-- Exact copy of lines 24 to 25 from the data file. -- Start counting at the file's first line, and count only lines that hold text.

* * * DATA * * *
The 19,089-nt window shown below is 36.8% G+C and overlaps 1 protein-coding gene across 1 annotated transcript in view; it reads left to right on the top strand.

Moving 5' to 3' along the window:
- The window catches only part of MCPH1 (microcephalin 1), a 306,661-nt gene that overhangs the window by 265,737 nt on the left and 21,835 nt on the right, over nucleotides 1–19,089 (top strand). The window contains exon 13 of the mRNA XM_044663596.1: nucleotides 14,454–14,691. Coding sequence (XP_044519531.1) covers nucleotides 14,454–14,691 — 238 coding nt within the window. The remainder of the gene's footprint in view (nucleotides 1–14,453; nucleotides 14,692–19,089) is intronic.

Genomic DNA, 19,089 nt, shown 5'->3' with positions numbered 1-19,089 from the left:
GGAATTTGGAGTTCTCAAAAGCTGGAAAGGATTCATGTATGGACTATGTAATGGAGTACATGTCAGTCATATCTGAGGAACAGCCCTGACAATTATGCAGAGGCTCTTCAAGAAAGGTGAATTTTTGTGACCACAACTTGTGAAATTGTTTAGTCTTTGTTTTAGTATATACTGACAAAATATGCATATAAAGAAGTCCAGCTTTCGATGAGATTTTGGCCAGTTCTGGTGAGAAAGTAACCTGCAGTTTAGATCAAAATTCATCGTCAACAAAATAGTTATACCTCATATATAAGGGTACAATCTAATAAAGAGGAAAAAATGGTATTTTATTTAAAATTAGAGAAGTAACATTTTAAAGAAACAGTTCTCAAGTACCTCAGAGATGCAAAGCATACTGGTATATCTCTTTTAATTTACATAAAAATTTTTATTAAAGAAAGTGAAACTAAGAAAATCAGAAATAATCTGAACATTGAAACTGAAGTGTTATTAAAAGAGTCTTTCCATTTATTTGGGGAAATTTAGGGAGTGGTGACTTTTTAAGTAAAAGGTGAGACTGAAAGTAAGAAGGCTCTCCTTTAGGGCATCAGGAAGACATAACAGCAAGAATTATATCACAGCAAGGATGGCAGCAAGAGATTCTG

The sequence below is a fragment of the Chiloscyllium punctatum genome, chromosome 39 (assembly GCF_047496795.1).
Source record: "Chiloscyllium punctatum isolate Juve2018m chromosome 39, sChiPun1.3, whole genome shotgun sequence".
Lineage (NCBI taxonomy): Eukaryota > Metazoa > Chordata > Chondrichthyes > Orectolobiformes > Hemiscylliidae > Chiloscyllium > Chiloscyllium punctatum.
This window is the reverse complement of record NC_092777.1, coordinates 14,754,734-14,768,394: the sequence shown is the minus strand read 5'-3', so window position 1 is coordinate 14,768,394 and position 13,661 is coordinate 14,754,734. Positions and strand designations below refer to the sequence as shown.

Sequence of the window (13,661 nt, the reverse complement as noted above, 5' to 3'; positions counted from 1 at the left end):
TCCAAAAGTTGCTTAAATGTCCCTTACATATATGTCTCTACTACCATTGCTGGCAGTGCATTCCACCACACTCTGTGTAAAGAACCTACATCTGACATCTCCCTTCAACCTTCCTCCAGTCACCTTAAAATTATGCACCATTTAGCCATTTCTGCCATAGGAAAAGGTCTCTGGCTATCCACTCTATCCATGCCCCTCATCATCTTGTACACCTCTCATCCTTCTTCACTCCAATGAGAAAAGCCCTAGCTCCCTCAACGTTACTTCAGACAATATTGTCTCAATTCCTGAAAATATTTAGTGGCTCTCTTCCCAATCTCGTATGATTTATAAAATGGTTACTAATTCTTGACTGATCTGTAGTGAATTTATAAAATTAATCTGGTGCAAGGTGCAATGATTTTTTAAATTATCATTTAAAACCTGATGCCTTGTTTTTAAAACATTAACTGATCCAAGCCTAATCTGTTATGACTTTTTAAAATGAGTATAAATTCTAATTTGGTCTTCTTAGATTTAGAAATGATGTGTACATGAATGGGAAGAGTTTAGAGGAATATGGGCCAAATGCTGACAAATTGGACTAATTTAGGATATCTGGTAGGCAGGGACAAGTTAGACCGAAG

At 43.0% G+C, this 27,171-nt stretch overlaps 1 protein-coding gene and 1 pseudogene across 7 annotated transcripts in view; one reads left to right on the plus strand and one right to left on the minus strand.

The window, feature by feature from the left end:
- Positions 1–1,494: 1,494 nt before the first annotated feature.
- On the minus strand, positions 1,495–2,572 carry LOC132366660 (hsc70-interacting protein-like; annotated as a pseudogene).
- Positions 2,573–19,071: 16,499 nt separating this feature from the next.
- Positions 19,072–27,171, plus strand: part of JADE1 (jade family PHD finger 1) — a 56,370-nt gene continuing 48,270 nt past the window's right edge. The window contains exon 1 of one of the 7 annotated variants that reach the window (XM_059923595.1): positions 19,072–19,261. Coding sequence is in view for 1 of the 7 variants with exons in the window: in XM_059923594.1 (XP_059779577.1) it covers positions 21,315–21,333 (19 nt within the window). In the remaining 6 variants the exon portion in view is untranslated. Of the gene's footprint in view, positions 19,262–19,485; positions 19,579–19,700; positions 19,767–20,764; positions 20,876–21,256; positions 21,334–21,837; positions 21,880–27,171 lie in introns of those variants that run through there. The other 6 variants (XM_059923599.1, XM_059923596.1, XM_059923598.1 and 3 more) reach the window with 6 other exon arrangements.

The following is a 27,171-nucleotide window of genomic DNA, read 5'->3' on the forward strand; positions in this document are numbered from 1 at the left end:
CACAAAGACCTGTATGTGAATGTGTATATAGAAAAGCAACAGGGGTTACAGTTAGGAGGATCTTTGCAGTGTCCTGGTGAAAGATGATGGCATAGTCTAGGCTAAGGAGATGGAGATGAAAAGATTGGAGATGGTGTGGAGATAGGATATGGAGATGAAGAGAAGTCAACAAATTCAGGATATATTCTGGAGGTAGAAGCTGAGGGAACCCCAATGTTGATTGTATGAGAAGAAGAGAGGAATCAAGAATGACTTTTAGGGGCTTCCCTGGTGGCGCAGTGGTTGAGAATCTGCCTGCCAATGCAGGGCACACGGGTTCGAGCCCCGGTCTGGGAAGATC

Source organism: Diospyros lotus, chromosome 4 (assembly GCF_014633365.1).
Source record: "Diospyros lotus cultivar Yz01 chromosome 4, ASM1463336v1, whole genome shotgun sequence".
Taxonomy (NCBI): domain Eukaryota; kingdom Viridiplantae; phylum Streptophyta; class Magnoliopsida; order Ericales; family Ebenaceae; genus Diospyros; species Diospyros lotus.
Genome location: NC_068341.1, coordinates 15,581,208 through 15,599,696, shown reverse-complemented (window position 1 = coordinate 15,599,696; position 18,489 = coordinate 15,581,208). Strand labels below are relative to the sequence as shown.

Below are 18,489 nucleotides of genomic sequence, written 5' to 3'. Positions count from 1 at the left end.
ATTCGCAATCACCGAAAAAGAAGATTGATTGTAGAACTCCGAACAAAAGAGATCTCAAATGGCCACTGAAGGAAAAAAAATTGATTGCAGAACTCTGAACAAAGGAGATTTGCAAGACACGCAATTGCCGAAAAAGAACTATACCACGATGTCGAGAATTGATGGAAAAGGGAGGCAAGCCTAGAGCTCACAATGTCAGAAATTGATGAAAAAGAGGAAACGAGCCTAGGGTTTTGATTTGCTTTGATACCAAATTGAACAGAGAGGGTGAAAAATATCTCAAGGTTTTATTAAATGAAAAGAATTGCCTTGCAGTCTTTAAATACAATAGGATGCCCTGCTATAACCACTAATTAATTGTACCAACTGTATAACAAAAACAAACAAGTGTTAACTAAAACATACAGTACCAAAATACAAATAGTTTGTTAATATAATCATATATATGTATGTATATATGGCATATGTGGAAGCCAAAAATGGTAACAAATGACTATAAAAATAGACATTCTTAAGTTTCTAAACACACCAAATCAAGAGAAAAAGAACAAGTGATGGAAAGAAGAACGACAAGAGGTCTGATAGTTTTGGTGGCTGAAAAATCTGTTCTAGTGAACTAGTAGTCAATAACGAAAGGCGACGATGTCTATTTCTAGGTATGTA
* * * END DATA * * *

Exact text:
Below are 18,489 nucleotides of genomic sequence, written 5' to 3'. Positions count from 1 at the left end.
ATTCGCAATCACCGAAAAAGAAGATTGATTGTAGAACTCCGAACAAAAGAGATCTCAAATGGCCACTGAAGGAAAAAAAATTGATTGCAGAACTCTGAACAAAGGAGATTTGCAAGACACGCAATTGCCGAAAAAGAACTATACCACGATGTCGAGAATTGATGGAAAAGGGAGGCAAGCCTAGAGCTCACAATGTCAGAAATTGATGAAAAAGAGGAAACGAGCCTAGGGTTTTGATTTGCTTTGATACCAAATTGAACAGAGAGGGTGAAAAATATCTCAAGGTTTTATTAAATGAAAAGAATTGCCTTGCAGTCTTTAAATACAATAGGATGCCCTGCTATAACCACTAATTAATTGTACCAACTGTATAACAAAAACAAACAAGTGTTAACTAAAACATACAGTACCAAAATACAAATAGTTTGTTAATATAATCATATATATGTATGTATATATGGCATATGTGGAAGCCAAAAATGGTAACAAATGACTATAAAAATAGACATTCTTAAGTTTCTAAACACACCAAATCAAGAGAAAAAGAACAAGTGATGGAAAGAAGAACGACAAGAGGTCTGATAGTTTTGGTGGCTGAAAAATCTGTTCTAGTGAACTAGTAGTCAATAACGAAAGGCGACGATGTCTATTTCTAGGTATGTA